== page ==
These agencies want to free up time to do the work they’ve always wanted to do but could never justify at the current margins. This is the work you’d “love” to do and is often about pursuing best practice and/or innovation goals or moving upmarket. Of course, many agencies want to get to this place eventually, but BEWARE: this is the most discretionary of all automation goals and should be approached with caution when you’re just starting out. ‘Bucket Three’ is about implementing processes that you want to do but don’t need to do within your current business model.

If you get excited about all the shiny new things you can do with the time-bank you’ve created (Bucket Three) but your initial motivations for implementing automation were to drive profitability through the increased client to manager ratios, then you have a mismatch between motivations and outcomes and that’s going to cause friction and frustration when you try and understand why your implementation isn’t paying dividends the way you’d anticipated. You risk feeling that the implementation wasn’t successful, but that’s not necessarily the case; it’s just that you’re not measuring the right outcomes and or perhaps your team weren’t all adhering to the initial pilot strategy.

This is where scope creep will eat your ROI for breakfast.
Now, that’s not to say that ‘Bucket Three’ implementation isn’t a fantastic place to aim to be (you might have the opportunity to charge more, to move your business upmarket, to be a market leader, to win new business and to reduce churn or to upsell), it’s just that the risk lies in failing to make this decision consciously and finding yourself here by accident.
So before you start, be very clear which of these buckets your agency fits into. If your goal is purely to drive profitability through increasing the clients under management without new hires, then it’s critical that your implementation only focuses (to start) on automating what your managers already do. And then measure the uplift of time before you start anything new. To effectively measure this you also need to make sure that you maintain high expectations of work output as otherwise you risk that uplift of time being eaten up by a slower work pace and/or a few more coffee walks. We all know that time is (to a certain extent) elastic.

What Do We Suggest?

Over the years, we’ve worked with thousands of agencies to help them systemize and automate their paid search management.

In addition to starting with a clear scope, here are a few of our learnings:

  • Start simple and work towards automating your biggest pain points first. Cool stuff can wait if budget management is what’s eating a lot of your weekly management time.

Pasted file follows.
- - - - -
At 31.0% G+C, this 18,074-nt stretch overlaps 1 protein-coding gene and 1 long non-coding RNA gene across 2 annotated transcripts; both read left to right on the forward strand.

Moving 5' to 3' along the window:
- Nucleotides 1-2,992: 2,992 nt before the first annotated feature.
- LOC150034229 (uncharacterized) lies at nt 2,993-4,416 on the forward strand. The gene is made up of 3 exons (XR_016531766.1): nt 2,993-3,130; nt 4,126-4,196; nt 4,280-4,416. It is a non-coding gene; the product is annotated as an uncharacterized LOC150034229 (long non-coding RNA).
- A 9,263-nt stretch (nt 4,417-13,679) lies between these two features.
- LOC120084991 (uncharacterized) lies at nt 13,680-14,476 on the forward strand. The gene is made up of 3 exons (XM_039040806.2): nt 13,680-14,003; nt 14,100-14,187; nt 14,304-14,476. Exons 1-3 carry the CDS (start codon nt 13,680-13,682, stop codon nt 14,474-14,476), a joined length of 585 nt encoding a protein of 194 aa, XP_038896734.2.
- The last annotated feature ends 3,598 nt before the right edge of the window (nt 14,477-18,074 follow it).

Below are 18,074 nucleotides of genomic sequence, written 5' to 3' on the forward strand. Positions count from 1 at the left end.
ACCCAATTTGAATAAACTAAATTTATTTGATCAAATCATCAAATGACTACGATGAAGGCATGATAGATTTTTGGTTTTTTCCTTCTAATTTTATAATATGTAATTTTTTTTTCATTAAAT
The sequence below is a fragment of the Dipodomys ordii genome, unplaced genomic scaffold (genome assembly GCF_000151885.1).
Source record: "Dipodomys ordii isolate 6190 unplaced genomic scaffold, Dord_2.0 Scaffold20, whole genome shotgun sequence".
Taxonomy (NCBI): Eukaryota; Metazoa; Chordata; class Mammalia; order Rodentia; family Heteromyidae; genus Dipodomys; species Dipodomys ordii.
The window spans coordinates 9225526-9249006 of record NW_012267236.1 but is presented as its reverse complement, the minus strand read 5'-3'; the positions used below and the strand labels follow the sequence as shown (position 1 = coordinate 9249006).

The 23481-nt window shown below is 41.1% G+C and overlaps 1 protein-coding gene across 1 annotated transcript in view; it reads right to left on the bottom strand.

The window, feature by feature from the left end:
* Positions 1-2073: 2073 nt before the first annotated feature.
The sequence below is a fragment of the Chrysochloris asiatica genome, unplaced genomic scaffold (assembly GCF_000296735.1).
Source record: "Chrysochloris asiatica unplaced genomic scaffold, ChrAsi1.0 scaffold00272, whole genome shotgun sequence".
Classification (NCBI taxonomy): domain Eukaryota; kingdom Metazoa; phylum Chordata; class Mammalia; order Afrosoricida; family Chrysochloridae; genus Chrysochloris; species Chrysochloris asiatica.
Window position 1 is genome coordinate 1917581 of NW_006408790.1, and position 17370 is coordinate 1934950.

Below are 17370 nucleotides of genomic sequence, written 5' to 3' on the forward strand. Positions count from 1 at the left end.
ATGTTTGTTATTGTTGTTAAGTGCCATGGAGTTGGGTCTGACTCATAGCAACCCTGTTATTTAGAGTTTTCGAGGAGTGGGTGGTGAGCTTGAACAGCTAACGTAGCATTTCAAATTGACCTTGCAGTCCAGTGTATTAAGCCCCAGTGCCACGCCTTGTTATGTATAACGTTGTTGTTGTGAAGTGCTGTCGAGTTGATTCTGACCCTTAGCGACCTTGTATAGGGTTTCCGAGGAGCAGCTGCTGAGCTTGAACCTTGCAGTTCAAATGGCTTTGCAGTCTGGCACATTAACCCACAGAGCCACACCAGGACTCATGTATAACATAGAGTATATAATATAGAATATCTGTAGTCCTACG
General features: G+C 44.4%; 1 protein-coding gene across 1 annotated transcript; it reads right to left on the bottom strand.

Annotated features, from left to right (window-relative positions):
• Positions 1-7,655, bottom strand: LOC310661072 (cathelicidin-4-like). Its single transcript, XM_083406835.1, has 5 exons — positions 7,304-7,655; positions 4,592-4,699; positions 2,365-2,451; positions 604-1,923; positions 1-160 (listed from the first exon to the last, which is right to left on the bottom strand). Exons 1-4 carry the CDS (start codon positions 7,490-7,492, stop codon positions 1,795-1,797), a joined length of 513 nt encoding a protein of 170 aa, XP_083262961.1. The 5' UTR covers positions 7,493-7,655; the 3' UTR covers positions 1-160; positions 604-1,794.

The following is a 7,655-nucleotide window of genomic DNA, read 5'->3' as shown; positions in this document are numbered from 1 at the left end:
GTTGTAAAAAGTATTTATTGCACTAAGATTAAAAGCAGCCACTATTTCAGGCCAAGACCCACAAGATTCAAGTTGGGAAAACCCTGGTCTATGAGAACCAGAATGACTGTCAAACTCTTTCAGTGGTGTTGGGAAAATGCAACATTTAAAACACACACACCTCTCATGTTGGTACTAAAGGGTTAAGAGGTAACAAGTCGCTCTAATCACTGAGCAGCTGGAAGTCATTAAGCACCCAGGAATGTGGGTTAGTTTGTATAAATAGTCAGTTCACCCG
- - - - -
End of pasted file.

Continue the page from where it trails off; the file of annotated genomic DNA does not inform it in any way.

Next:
• Get some consensus on the way in which your agency manages a certain thing, so you can template that strategy and roll it out. Automation is most effective when it’s systemized across the organization.
  • Implement an agency-wide naming protocol. We can not stress this enough. Truly effective automation counts on it.
  • Having a clear vision for your agency value proposition will help you decide what to automate first and what can wait.

What Do We Suggest?

In addition to a clear scope, here are some other data we’d suggest you have at hand to aid you in accurately measuring the ROI of implementation:

  • Current % of time an account manager spends doing ongoing management of paid search accounts (vs internal/external meetings, social account management, other internal tasks like training or content writing). You need to know where managers spend their billable and non-billable hours.
  • Full-time equivalent of your account managers
  • Average annual salary for an account manager within your organization
  • Average monthly revenue per PPC client
  • Current profit margin generated from paid search for the business

We even built a fancy little ROI calculator here that can help you work out, with that data, what ROI you should expect from implementing PPC Samurai.

We're Here To Help

Here at PPC Samurai we can help you design and begin a pilot designed to ensure that your implementation of our platform is successful and aligned with your business goals. We can help with edge cases (those you’ve experienced already or those we see coming) and we can help you solve the management pain points that are stopping you from achieving the levels of profitability you’re aiming for. We thrive on it.

In the meantime, until we chat, maybe consider what profitability and ROI should look in your agency. How will you know the implementation was successful?

And we can go from there….